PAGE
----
Facing Up Read by Bear Grylls (Macmillan, c.3hrs, £8.99)
Bear Grylls should, by all the odds, be well and truly dead by now. His parachute failed to open during a freefall exercise and he fell to the ground, breaking his back. While he convalesced, he found himself longingly eyeing a photograph of Everest given by his climber father. A few years later, he was high on its slopes, aiming to become one of the 30 or so Britons to reach the summit of the world's most famous mountain. Attempts are now almost indecently numerous. But Everest is evidently not just a mixing-pot of all nations but a model of co-operation and generosity, with tents and oxygen freely offered and heroic venturings to find lost companions.
Grylls explains all the small practicalities of high altitude life, not omitting the slightest gory detail of the highly technical but still terrifyingly risky business of modern climbing. Especially haunting is his account of the tangle of ropes at the last ridge - and the swinging corpse of a climber who trusted himself to the wrong one. His reading is low key and (unsurprisingly) a little amateur at first, but as he gets into his stride no one could fail to be gripped by his heartfelt excitement and emotion over what was the adventure of a lifetime.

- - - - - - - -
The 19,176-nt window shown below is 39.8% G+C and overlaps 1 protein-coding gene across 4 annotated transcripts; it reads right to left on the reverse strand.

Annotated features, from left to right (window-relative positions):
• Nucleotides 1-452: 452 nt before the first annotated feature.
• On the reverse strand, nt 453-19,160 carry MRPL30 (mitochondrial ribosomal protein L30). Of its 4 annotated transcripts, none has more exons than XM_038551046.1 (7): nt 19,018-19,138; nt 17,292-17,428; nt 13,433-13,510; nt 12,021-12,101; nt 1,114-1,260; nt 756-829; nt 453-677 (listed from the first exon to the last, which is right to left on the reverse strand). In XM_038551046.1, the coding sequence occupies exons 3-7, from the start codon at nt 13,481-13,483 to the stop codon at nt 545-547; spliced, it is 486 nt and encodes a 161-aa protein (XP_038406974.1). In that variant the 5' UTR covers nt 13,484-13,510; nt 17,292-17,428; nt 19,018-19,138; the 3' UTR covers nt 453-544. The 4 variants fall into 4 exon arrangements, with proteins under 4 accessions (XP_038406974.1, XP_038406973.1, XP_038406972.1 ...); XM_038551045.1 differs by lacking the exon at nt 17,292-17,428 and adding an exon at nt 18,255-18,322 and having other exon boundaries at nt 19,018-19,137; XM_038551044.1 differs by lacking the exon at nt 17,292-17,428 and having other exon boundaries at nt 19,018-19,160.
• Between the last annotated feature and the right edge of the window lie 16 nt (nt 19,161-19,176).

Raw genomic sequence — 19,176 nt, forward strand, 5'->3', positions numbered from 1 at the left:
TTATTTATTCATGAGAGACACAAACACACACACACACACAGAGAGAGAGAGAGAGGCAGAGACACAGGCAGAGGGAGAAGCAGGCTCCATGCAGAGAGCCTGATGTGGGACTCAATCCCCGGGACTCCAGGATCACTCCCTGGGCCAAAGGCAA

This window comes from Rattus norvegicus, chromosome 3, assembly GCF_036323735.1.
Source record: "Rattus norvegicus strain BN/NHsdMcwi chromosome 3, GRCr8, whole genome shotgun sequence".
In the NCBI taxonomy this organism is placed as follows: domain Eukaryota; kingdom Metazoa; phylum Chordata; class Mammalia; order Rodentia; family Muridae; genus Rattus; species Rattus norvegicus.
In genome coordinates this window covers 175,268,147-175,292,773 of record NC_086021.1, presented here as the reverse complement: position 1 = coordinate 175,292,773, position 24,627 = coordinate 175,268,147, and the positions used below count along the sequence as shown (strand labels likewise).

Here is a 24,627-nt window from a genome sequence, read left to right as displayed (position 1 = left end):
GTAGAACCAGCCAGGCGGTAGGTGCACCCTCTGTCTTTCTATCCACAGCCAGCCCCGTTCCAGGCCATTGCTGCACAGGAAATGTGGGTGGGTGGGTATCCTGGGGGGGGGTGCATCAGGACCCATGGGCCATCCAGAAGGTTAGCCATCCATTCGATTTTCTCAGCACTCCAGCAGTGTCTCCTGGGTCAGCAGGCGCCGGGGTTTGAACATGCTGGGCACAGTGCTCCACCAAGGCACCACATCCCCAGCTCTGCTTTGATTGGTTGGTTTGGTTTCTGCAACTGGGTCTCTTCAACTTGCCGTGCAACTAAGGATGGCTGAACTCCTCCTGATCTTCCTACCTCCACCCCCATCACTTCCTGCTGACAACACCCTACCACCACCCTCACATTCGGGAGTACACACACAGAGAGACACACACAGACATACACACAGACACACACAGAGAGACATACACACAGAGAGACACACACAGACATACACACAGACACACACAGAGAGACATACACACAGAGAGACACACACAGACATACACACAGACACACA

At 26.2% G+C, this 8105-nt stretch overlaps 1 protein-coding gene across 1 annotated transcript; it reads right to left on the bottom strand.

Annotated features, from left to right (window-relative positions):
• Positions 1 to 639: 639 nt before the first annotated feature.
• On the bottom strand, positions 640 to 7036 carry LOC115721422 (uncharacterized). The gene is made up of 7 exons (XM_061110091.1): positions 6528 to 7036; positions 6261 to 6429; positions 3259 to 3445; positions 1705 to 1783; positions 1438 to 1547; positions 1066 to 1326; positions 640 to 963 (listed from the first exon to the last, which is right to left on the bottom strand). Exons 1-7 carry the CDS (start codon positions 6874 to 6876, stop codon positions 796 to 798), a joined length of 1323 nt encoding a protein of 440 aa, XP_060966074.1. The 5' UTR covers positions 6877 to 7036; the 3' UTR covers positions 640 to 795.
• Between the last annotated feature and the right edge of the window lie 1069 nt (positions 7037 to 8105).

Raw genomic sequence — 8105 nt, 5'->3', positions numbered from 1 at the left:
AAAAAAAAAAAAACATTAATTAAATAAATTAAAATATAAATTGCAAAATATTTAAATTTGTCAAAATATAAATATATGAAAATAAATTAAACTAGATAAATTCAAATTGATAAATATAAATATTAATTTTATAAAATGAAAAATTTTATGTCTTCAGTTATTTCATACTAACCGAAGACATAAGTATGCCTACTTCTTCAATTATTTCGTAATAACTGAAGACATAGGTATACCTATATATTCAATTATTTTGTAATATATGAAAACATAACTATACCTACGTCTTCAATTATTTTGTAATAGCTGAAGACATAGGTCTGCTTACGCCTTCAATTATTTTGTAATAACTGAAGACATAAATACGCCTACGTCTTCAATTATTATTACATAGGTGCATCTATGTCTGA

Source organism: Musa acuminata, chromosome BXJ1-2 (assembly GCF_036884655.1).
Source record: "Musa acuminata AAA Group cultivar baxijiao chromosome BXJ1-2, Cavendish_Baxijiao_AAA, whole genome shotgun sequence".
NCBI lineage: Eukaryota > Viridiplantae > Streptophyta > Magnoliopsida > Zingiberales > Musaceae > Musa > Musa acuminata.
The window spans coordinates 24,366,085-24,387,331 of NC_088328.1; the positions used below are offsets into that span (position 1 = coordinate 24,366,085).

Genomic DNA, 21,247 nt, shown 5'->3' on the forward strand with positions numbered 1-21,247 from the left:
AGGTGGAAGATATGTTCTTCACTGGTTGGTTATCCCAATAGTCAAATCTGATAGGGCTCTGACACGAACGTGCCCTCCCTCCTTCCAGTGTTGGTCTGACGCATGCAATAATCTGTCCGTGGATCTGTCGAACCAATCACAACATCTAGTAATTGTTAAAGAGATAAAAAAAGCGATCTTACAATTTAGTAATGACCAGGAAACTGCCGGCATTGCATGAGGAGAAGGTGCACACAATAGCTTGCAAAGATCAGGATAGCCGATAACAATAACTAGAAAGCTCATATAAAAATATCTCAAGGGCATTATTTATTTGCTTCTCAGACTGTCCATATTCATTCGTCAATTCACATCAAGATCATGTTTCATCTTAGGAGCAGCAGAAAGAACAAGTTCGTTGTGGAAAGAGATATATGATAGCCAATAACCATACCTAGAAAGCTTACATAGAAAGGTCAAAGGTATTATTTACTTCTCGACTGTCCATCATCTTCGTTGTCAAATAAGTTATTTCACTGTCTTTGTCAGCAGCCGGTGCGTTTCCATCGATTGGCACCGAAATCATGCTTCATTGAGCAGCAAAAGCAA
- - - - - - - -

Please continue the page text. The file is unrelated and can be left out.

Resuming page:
Nature's Numbers Read by Ian Stewart (Orion, c.3hrs, £9.99)
Over the next eight months or so, 20 audiobooks in a series called "Talking Science" are being released by Orion. Each is a version of an influential work of popular science and, more often than not, the reader is the author. The first four tapes are concerned with the Laws of Nature and offer a colourful procession of stimulating models and metaphors.
Bertrand Russell's famous ABC of Relativity is read, perhaps a shade too respectfully, by Derek Jacobi. John Gribbin presents his own Almost Everyone's Guide to Science with vigour and conviction. Steven Weinberg starts off his Dreams of a Final Theory sounding like a company chairman, but suddenly cuts the cackle and gets into his stride. My own favourite was as Ian Stewart's Nature's Numbers, read by the author with an infectious sense of wonder.
I'm sure the tapes will be lapped up eagerly by children whose imaginations exult in being stretched. But there is a real danger that they will be put off by the drab look of the covers. And why not add a slim booklet with text and a few diagrams, or even cartoons, for those who also need to see what people mean? The guiding genius of the series is Richard Dawkins, whose River Out of Eden will be a June release.Reuse content